The west Fresno community is on a roll.

It started with the opening of Rutherford B. Gaston Middle School in 2014, an effort led by longtime Fresno Unified trustee Cal Johnson.

And it has picked up steam since then.

A satellite Fresno City College campus is coming. The expectation is that the school will focus on technical training that will enable students to participate in the Valley’s multi-billion dollar construction boom. These are jobs that elevate individuals and families out of poverty and into the middle class.

We cheer State Center Community College District trustees, Chancellor Paul Parnell and Fresno City College President Carole Goldsmith for making the campus a top priority following voter approval of the district’s $485 million construction bond in 2016.

Last month, the Fresno City Council finally approved the relocation of the Darling Ingredients rendering plant, which has fouled the air for many decades, to a rural site five miles west of the current site. A lawsuit filed by attorneys with the Leadership Counsel for Justice & Accountability and with California Rural Legal Assistance Inc. on behalf of west Fresno residents in 2012 helped force the city’s hand.

More Health Risks Than Anywhere Else in California

Residents showed similar resolve in successfully fighting City Hall and Gov. Jerry Brown to grab west Fresno’s righteous share of $70 million of state cap and trade funding designated to help impoverished and unhealthy communities.

You might remember that Fresno Bee reporter Mark Grossi documented in 2013 how city officials had long treated west Fresno as an industrial dumping ground. He documented the results, as well.

West Fresno has “high asthma rates, widespread poverty and low birth weights that scientists link to dirty air, chemical exposures and a host of other problems,” Grossi wrote.

“EPA says people in West Fresno live with higher health risks than anyone in California – higher than any part of Los Angeles, Oakland or any place else you can name.”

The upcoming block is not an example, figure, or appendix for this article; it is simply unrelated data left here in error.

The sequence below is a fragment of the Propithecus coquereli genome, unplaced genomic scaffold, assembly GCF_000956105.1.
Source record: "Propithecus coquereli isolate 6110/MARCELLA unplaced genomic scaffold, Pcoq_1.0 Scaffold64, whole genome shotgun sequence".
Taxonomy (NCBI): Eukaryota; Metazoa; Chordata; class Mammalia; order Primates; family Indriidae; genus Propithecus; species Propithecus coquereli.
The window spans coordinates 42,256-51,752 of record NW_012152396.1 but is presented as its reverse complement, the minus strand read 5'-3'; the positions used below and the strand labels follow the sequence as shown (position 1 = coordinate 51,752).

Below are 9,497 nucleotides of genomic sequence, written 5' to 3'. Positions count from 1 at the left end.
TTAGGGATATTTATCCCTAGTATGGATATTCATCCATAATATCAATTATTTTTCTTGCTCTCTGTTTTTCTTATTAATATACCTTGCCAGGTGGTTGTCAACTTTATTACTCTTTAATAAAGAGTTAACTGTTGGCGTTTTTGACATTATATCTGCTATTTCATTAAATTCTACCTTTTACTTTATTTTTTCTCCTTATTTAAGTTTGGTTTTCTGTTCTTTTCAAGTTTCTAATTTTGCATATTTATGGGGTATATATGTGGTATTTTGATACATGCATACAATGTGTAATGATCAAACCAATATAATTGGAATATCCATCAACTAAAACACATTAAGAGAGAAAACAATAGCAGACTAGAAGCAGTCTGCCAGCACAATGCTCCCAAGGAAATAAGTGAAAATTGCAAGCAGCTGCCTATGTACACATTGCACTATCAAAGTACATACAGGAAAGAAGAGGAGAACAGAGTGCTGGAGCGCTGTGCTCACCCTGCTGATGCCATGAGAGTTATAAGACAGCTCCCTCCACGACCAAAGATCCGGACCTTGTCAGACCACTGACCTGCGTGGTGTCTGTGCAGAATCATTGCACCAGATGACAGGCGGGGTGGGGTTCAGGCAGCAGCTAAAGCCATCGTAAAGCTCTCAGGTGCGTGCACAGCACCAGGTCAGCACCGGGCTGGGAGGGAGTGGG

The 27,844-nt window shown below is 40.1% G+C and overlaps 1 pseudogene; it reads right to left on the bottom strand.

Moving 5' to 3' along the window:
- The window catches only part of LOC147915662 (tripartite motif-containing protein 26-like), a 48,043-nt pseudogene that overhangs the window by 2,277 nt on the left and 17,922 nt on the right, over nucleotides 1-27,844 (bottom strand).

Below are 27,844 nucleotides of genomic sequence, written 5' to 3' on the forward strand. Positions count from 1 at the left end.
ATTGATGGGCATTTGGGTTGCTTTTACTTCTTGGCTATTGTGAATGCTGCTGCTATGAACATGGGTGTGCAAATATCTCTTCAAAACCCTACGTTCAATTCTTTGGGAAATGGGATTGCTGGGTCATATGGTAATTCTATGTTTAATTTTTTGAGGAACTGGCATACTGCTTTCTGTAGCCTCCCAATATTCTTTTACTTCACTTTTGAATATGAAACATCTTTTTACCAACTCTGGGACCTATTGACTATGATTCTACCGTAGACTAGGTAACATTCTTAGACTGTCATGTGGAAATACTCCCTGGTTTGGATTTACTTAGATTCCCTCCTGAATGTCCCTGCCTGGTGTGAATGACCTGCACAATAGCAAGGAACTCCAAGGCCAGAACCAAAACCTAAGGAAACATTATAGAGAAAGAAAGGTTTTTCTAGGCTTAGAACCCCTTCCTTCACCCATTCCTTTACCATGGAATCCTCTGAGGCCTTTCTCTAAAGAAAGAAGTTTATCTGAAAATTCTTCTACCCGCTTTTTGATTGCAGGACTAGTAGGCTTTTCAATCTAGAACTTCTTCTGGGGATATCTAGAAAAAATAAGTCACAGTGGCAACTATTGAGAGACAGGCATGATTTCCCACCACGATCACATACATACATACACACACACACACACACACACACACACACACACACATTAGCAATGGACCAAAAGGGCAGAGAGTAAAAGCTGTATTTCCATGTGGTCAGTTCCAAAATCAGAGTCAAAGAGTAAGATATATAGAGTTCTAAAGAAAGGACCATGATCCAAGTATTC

And then he delivered this stunning fact: “Life expectancy in west Fresno is more than 20 years lower than in northeast Fresno, according to a 2012 study done by a team of researchers including the Central Valley Health Policy Institute at Fresno State.”

$36 Million From State to Improve West Fresno

But when the state announced the allocation of $70 million for Fresno, then-Mayor Ashley Swearengin tried her best to direct all of the funding toward her downtown revitalization efforts. Community activists pushed back and now west Fresno will receive$36 million from the Transformative Climate Communities Program.

That amount, when combined with private investment, will have a substantial positive impact on the community.

These days, Swearengin is trying to rewrite history and make it appear that she was on board with lifting up west Fresno all along.

Activists Mary Curry, Chris Finley, Veronica Garibay, Sandra Celedon and Genoveva Islas — and the people they represent — know better.

Mary Curry’s Words Should Inspire Us All

Our hope is that City Hall has learned its lesson and will do what’s best for all of Fresno. Not just a handful of insiders.

As Curry said, “When every area of this city is made whole, all of Fresno is better off.”

Somebody ought to hang that on the wall of the council chamber.

— Written by Bill McEwen 

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One Response

  1. David Rubinow

    You’re column is addressing SOUTH west Fresno. I live at Clinton and Polk, the center of West Fresno. Look at a map.

    Reply

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